New Online Resource Explores the Rebellious Life of Rosa Parks


Sixty years ago, on February 21, 1956, a Montgomery grand jury indicted 89 leaders of the Montgomery Bus Boycott, including Rosa Parks, Dr. Martin Luther King Jr. and Rev. Ralph Abernathy, for violating a 1921 state statute forbidding boycotts without “just cause.”

Grand jurors repudiated anti-segregation efforts in the grand jury report that accompanied the indictment. “In this state we are committed to segregation by custom and law; we intend to maintain it,” the grand jury wrote. “The settlement of differences over school attendance, public transportation and other facilities must be made within those laws which reflect our way of life.”

The indicted boycott leaders surrendered themselves into custody at the police station, where Ms. Parks was photographed (above) being fingerprinted. Hundreds of African American supporters gathered outside in a show of support for their efforts to challenge racial discrimination and fight segregation in Alabama.

A new resource-rich website tells the story of Ms. Parks, an activist whose role in the struggle for equal justice far surpassed her refusal to give up her seat on a Montgomery bus on December 1, 1955. The Rebellious Life of Mrs. Rosa Parks uses Jeanne Theoharis’s book by the same name and archival sources, including papers from the newly-opened Rosa Parks Collection at the Library of Congress, to trace Ms. Parks’s half-century of activism.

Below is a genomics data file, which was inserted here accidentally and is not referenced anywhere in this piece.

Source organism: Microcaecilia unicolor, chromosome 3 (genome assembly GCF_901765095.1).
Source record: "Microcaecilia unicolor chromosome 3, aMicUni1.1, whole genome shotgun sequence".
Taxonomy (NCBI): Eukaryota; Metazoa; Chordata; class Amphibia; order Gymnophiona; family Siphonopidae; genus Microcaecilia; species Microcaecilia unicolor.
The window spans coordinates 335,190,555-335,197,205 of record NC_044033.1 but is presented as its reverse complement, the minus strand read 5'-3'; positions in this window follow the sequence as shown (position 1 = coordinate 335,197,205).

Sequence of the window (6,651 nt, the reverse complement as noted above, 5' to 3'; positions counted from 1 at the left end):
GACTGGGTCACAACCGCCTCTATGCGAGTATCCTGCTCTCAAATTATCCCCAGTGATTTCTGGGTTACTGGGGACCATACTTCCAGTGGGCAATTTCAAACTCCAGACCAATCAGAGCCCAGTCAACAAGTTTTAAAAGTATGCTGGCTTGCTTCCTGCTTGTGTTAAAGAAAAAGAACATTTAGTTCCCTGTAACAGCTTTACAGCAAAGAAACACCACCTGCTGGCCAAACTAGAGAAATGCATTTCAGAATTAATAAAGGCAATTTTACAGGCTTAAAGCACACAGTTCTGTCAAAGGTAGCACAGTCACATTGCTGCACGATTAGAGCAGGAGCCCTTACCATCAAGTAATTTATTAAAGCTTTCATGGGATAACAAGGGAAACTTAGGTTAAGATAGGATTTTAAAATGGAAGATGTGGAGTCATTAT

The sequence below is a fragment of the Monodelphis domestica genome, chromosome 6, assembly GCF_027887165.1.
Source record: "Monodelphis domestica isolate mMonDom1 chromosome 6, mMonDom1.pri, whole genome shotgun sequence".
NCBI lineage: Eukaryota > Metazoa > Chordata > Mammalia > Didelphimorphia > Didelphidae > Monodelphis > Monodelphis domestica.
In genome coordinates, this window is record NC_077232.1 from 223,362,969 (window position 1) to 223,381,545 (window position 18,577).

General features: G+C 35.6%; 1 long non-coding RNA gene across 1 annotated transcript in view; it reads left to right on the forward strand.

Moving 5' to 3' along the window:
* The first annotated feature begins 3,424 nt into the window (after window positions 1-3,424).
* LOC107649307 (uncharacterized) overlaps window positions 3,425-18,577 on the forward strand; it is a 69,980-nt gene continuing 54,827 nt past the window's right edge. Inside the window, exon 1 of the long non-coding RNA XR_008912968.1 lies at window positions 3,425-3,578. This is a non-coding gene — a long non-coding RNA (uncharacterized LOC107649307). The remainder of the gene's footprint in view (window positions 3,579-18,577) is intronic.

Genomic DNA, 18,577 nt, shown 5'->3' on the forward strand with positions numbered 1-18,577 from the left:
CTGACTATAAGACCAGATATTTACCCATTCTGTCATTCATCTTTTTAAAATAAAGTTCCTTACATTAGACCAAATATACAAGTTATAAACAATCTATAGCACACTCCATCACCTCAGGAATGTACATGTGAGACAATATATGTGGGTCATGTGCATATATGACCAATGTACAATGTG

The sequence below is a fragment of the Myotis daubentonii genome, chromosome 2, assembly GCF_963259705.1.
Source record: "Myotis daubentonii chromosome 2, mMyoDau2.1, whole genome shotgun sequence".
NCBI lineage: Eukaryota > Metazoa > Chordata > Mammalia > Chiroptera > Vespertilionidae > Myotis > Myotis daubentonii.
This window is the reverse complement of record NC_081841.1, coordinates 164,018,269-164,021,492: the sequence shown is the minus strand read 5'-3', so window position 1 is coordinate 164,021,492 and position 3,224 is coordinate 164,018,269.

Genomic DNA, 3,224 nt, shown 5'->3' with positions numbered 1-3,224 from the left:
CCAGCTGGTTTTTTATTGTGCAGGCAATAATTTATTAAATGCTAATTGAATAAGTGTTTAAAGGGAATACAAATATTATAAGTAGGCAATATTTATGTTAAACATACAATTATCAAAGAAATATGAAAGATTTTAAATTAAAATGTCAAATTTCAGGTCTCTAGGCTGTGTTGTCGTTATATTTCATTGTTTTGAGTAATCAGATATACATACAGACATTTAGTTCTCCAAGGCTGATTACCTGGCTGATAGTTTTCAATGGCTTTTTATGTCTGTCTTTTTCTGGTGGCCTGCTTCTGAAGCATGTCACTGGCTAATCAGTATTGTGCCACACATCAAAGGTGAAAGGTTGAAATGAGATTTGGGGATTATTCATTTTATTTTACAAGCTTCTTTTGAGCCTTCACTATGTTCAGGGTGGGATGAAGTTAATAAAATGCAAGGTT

Ms. Parks’s work for racial justice long preceded her arrest for refusing to give up her seat on a Montgomery bus. She joined the local NAACP as the chapter’s only woman member in 1943, and traveled throughout Alabama to interview Black people who had suffered racial terror, violence, or other injustice.

On the night of her arrest, local activists began organizing what would become the Montgomery Bus Boycott. After the boycott ended successfully, Ms. Parks faced death threats and was barred from steady employment. In 1957, she and her family moved from Montgomery to Detroit, where she continued to fight for racial and social justice. In the 1970s, 80s, and 90s, she advocated for reform in the criminal justice system, education, housing, employment, public assistance, and foreign policy.